I said I was transferring FROM his Raptor UNTO the array. So the Raptor Reads and the RAID5 writes. And yes, I do not recommend 3 disk RAID5, but 5 disk RAID5 should perform much better than any single drive (read or write) and also beat a two disk RAID0. You don't need 10-15 disk arrays to have decent performance. If your experience is different, something else bottlenecks your system (controller, bus, blocksize etc.)

I would say the choice depends on what you want to achieve. If you want to do RAID for desktop performance - then don't. RAID 0 is simply to dangerous (do you really always remember to backup?), and RAID 5 expensive for the performance gained.
Your advice boggles me:

- RAID 0 is perfectly acceptable if you have a decent backup strategy. If you setup and automatic routine that runs once a week or requires a mouse lick then the fallibility of RAID 0 is perfectly acceptable

I don't find the increased risk of RAID0 acceptable. Systems should be reliable first, fast second. Do you always remember to backup your desktop, every day/week? Anyway, I don't ever recommend RAID0.

- RAID 5 is not a high performing system. You should never implement RAID 5 for performance. If you want performance and redundancy you should implement RAID 01 or RAID 10. You will never get decent performance from RAID 5 on a non-dedicate controller and even with a dedicated controller you are talking major expense.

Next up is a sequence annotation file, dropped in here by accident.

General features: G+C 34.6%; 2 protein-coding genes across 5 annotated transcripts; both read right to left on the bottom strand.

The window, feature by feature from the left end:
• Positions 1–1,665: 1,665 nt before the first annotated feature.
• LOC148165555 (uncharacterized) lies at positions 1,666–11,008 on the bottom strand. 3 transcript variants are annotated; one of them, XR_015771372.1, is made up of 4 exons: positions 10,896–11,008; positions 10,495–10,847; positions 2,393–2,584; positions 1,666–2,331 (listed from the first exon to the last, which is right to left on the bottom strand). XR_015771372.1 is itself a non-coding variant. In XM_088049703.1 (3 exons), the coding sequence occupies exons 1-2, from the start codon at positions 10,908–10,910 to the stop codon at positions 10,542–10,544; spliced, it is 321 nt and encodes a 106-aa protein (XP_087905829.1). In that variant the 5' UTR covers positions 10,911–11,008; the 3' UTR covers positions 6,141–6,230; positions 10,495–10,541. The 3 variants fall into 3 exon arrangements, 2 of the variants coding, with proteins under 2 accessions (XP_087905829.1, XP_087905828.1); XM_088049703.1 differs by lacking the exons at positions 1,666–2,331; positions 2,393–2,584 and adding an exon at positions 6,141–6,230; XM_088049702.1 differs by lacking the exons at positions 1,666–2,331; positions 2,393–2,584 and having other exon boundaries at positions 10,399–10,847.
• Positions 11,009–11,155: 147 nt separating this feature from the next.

I have both implemented and seen exellent performing RAID5 systems, and it's the best compromise between speed and cost, when large capacity is needed.
Yes, it needs a dedicated controller (and there is not a big difference in price between a good SATA RAID and a SAS RAID controller), and you need at least 5 disks (which can be SATA). So let me repeat: RAID5 is does not have good price/performance for desktop - except when you anyways need a lot of capasity.

If you ever deal with enterprise level database systems you will see that people like Oracle, Informix, etc.. describe RAID 5 is being a very slow file system for databases and this is precisely because of the poor write performance.
I do work with large SAS arrays, and I have never heard any database companies recommend against RAID5, if there are enough disks. And write performance is excellent with a good controller. Yes, Raid 10 is even faster, but it costs a lot in disks.